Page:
This article was one of the submissions for The Signal’s Fall 2016 opinion writing contest.
By Lia Lumauig
This past spring, I completed my capstone research project for my Russian studies major — a task I was anxious to begin. I decided to conduct a discourse analysis of Russian political leaders, which led me to break down speech transcripts and investigate their significance within the appropriate context. In the four months I worked on this, my capstone adviser consistently asked this question every time I reached a conclusion: If so, then what?
This is a question that pushed me to go deeper than just proving my thesis. It meant that I had to convince the reader why he or she should care about my conclusions. It is also a question that I have kept in the back of my mind as I follow this year’s election cycle, a historic one that has generated so much buzz, especially among young voters.
If so, then what? Why are a large bulk of the 75 million millennials in America — now outnumbering the Baby Boomers — much more involved in today’s politics than, say, in 2008, when we elected our first black president? Millennials identify as Democrat over Republican by almost twice the margin — why is that?
I will not speak for all millennials, but as a woman-of-color immigrant, I can tell you that the answer is pretty clear for a lot of people. When a candidate uses fear-mongering rhetoric to appeal not to conservative politics but to extreme hatred, then the problem speaks for itself.
Though hateful language is serious, the problem is much deeper than social issues. The trouble is, at its core, in the polarization of politics.
Multiple researchers have noted that this is the most divisive election this country has seen in decades — if so, then what? For many people, issues are no longer subject to open discussion — if so, then what? For government officials and candidates, the demands for narrowly-defined policies are, at best, remarkably intense and, at worst, non-negotiable — if so, then what?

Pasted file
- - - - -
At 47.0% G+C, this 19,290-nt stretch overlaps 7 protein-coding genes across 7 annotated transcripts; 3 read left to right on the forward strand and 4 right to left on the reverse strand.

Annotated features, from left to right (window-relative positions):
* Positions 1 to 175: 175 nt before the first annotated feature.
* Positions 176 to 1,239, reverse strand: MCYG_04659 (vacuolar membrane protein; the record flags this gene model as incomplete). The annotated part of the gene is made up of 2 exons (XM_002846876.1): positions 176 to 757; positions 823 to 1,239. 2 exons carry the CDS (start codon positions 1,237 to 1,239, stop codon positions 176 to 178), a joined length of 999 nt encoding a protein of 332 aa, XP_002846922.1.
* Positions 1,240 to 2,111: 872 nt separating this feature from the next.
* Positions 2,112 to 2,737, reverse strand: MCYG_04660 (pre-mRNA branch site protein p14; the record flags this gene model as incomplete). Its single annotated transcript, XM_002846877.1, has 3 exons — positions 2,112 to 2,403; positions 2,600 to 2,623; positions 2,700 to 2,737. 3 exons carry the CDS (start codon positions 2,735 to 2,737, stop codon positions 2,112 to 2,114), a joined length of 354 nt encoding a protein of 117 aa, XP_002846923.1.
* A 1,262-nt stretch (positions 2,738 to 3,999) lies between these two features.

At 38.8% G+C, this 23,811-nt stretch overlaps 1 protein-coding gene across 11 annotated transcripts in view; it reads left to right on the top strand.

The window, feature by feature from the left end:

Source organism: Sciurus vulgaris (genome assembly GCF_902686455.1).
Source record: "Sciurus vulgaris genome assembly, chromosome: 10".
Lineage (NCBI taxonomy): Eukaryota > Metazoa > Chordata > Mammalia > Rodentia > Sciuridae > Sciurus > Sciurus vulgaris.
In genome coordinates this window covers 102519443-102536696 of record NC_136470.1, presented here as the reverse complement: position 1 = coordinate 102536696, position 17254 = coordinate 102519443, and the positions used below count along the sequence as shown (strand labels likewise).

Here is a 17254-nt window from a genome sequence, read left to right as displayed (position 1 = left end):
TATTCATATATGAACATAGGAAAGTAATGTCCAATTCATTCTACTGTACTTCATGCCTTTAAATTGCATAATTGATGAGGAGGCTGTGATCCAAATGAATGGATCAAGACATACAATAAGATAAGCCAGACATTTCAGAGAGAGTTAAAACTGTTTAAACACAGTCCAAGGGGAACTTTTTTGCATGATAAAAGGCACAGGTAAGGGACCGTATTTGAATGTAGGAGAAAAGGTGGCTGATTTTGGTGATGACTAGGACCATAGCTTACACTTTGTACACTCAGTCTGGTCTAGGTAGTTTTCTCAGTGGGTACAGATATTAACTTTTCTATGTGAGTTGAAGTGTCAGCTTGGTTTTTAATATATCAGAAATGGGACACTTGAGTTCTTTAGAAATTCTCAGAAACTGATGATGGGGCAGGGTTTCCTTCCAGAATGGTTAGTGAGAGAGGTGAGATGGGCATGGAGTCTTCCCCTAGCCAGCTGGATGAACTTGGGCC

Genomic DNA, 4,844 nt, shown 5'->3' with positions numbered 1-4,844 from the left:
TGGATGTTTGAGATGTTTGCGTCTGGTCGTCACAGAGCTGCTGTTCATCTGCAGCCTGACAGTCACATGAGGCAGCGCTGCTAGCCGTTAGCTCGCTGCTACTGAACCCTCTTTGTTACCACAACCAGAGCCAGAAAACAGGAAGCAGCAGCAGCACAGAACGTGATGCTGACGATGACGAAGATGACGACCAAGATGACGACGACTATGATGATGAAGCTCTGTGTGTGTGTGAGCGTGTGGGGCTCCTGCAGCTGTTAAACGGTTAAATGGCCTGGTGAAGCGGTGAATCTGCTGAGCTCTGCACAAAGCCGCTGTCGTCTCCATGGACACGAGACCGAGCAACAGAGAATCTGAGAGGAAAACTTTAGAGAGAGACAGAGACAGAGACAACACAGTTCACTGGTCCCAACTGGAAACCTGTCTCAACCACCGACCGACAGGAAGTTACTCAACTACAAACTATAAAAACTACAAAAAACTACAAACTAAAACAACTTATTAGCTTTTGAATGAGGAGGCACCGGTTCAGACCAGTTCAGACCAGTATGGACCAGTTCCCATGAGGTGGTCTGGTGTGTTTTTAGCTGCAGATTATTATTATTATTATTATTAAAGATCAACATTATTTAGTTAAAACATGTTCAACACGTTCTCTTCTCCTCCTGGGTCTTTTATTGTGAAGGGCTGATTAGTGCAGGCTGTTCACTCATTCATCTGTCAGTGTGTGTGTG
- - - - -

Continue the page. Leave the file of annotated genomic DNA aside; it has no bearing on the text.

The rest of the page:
What this election cycle has shown us is that the divides of this country are now more rigid than ever, limiting us to think about issues and policies not only as zero-sum — which is dangerous enough — but more so as battle arenas. As voters, we are indirectly thrown into taking a side, while spewing fire at the opposing one. We rush to one corner of the field, instead of meeting in the middle. We don’t negotiate or compromise — it’s all or nothing.
And sure, many of us feel that some issues are simple, no-brainers. I, for one, believe that building a giant wall along America’s southern border is not only bad politics, but outwardly obnoxious. While some have disagreed with me, the chances of my opinion changing is far slimmer than the possibility of the Mexican government paying for this wall.
If we get into a habit of treating politics in strict black-or-white terms, we refuse to acknowledge the multifaceted aspects of what make a democracy function well: constructive criticism, engaging debates and respect for opposition.
Truth be told, the most contested issues among politicians, such as the economy, world affairs and social topics, cannot be productively discussed with extremism on either side. These areas need to be approached with collective reasoning and bipartisan consultation. I cannot imagine the consequences if our president won’t even allow such a platform to exist.
When I cast my vote this fall, I am doing so in the belief that it will support a candidate that is not only ready to lead this country with careful hands, but also with the intention of working with those they disagree with, instead of terrorizing them. The leader of the most powerful country in the world should welcome the differences of our populations, celebrate diversity and refrain from treating fear as a commodity in exchange for popular support.
The United States spends billions of dollars promoting democracy abroad, but after this election, will it be able to say that it supports democratic values within its own borders? If its population elects a business expert that uses divisive language to amass votes instead of constructive policy recommendations, what kind of direction will the U.S. set out into? A hateful one.
In the words of Senator Susan Collins, a Republican from Maine, “Donald Trump does not reflect historical Republican values nor the inclusive approach to governing that is critical to healing the divisions in our country.”
Unlike Trump, I believe we are better united. Let us not push one another on either side of a battle arena. Instead, let’s keep learning to meet each other in the middle.